Summary: Nathan challenges David’s sin - and what does this teach us

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Last Sunday, we read in the Old Testament lesson about one of the most shameful acts in the Old Testament – and that is quite a record to beat.

King David commits adultery with Bathsheba – the wife of one of his close friends – Uriah

The story begins with that very strange verse

In the spring, at the time when kings go off to war, David sent Joab out with the king’s men and the whole Israelite army…… But David remained in Jerusalem.

David stays at home when he should have been at the head of his army.

He is in the wrong place at the wrong time

And so often, when we are in the wrong place at the wrong time, we fall into temptation and sin.

Standing at the top of his palace, David sees Bathsheba naked – and lust wins out.

He wants her – and being the king he takes her.

One Bible commentator has asked the question: Is this David out of control?

David is a man of God, but doesn’t act like one.

But David’s sin doesn’t end there because it turns out that Bathsheba has conceived by the one night stand – and David has to do something

First he tries to get Uriah home to sleep with his wife so they can pass the child off as Uriah’s.

But Uriah smells a rat and refuses to play ball and sleep with his wife

So the only alternative David can think of is to have Uriah killed and marry Bathsheba himself.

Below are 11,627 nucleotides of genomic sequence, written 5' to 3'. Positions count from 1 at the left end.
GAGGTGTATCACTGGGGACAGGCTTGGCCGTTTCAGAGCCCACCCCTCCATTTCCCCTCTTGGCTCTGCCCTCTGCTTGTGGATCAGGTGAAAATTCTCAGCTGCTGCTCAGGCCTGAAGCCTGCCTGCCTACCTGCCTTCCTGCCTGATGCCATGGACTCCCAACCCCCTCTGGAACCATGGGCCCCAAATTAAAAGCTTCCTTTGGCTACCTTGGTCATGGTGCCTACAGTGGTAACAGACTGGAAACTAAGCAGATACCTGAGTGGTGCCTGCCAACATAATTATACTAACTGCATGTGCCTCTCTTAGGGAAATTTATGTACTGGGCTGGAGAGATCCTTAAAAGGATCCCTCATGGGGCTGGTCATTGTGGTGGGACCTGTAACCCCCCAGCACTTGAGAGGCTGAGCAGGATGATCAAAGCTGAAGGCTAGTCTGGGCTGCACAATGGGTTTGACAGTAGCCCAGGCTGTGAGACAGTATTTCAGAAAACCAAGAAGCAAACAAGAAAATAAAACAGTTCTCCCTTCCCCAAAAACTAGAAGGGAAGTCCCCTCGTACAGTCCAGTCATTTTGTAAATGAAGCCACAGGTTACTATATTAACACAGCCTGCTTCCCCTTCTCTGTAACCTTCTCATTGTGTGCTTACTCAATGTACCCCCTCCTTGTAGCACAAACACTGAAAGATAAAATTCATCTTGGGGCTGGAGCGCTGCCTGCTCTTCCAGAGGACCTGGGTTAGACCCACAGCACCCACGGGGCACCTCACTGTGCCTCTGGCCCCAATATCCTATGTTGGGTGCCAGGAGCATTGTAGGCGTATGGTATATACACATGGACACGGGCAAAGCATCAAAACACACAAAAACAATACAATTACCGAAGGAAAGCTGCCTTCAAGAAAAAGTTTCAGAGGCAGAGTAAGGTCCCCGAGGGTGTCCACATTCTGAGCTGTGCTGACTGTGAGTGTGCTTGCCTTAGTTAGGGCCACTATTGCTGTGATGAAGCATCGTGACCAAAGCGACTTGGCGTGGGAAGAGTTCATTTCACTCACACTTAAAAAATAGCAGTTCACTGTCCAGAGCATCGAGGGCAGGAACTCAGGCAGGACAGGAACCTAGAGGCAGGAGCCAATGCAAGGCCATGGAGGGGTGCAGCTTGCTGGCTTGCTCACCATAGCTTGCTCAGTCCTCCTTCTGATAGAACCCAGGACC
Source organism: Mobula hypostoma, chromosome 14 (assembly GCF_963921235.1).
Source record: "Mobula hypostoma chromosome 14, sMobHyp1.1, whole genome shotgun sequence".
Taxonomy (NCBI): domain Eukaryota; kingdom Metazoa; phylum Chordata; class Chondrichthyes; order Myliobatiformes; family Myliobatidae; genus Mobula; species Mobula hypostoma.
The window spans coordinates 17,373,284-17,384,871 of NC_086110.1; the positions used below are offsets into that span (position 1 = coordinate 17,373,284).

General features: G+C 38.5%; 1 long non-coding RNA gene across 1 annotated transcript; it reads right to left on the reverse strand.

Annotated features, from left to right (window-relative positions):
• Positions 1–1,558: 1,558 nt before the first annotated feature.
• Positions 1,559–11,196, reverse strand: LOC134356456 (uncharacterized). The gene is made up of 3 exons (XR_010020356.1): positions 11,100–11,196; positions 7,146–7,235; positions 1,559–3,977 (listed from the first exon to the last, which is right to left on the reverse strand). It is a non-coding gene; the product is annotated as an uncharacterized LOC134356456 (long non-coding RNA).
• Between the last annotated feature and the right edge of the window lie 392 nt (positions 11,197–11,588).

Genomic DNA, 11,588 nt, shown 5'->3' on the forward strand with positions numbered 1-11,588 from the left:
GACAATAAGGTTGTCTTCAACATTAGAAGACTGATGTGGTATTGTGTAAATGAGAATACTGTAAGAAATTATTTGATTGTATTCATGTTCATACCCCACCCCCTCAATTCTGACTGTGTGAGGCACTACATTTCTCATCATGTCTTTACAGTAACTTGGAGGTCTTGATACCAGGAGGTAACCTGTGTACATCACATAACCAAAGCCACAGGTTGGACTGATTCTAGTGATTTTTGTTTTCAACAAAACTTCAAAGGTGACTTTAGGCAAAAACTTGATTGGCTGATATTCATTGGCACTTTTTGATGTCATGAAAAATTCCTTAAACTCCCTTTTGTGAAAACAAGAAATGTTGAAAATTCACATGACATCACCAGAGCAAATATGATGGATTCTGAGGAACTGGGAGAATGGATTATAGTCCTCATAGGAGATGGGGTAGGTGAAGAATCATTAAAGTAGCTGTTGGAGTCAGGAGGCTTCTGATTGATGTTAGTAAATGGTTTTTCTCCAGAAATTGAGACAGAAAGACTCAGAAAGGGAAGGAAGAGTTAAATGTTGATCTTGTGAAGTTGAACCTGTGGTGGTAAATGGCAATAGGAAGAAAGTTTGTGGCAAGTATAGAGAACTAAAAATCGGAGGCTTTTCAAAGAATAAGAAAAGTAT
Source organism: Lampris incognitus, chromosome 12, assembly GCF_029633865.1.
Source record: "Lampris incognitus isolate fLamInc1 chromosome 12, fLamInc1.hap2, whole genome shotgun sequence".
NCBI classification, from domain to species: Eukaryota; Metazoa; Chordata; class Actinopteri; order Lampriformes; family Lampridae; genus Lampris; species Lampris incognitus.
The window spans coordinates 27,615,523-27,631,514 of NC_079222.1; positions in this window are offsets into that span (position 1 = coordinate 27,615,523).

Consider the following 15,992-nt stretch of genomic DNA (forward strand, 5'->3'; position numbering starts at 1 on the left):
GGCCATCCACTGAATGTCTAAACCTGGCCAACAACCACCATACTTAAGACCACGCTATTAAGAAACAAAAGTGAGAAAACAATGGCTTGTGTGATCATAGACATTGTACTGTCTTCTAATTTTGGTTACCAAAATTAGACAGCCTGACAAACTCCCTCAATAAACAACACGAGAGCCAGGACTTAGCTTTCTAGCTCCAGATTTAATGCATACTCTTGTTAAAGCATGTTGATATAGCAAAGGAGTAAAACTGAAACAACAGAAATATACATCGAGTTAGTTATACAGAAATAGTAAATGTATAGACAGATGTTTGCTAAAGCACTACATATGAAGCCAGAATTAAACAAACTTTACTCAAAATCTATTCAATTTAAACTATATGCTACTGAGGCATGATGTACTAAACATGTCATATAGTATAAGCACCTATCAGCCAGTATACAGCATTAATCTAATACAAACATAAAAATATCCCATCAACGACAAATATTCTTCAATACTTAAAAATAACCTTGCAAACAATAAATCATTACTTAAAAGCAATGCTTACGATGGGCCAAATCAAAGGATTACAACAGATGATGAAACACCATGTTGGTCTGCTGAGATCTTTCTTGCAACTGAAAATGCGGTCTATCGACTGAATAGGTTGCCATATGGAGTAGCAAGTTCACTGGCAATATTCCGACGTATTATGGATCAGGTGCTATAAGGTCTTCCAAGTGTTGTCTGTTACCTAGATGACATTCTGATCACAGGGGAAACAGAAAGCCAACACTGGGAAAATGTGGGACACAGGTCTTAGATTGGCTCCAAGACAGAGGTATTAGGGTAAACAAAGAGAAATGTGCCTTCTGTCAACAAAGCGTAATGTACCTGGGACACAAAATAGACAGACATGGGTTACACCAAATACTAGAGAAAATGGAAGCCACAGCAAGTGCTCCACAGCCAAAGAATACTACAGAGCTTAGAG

You might ask in today’s society – what was David thinking about?

But I think David’s pride took over and he had a reputation to live up to

So Uriah is sent back to the front unknowingly carrying his own death warrant and is killed.

And from David’s perspective – that should have been the end of the story.


David must have thought he had got away with it.

Though painful, God’s intervention actually restores David, though there are still long on going consequences to his actions.

In our OT reading this morning, the key scene is Nathan being sent by God to speak to David.

Nathan starts cautiously – after all it was quite a dangerous job being a prophet.

Kings in those days were absolute rulers and with David out of control, Nathan could easily have wound up a head shorter

So Nathan tells David the story of a man who had one single little sheep that he loved very much.

One day one of the rich local landowners had a friend come to visit.

Instead of taking a lamb from his own flock, he stole the poor man’s only sheep, killed it and put it on the table for his friend.

David is so incensed at the injustice of it all – and you see David’s real heart coming through – that he said that the man who did this must die!!

And in probably the most moving scene of the Old Testament - Nathan looks David in the eye and says:

“Thou art the man!” (2 Sam12:7).

What does David do?

Instead of putting Nathan in prison or executing him (like Herod did with John the Baptist) , David confesses his sin to Nathan.

I wonder there was an audible silence before David spoke – and then he says:

“I have sinned against the Lord” (2 Sam 12:13)

And THAT is the key to Paul’s statement that King David was a man after God’s own heart.

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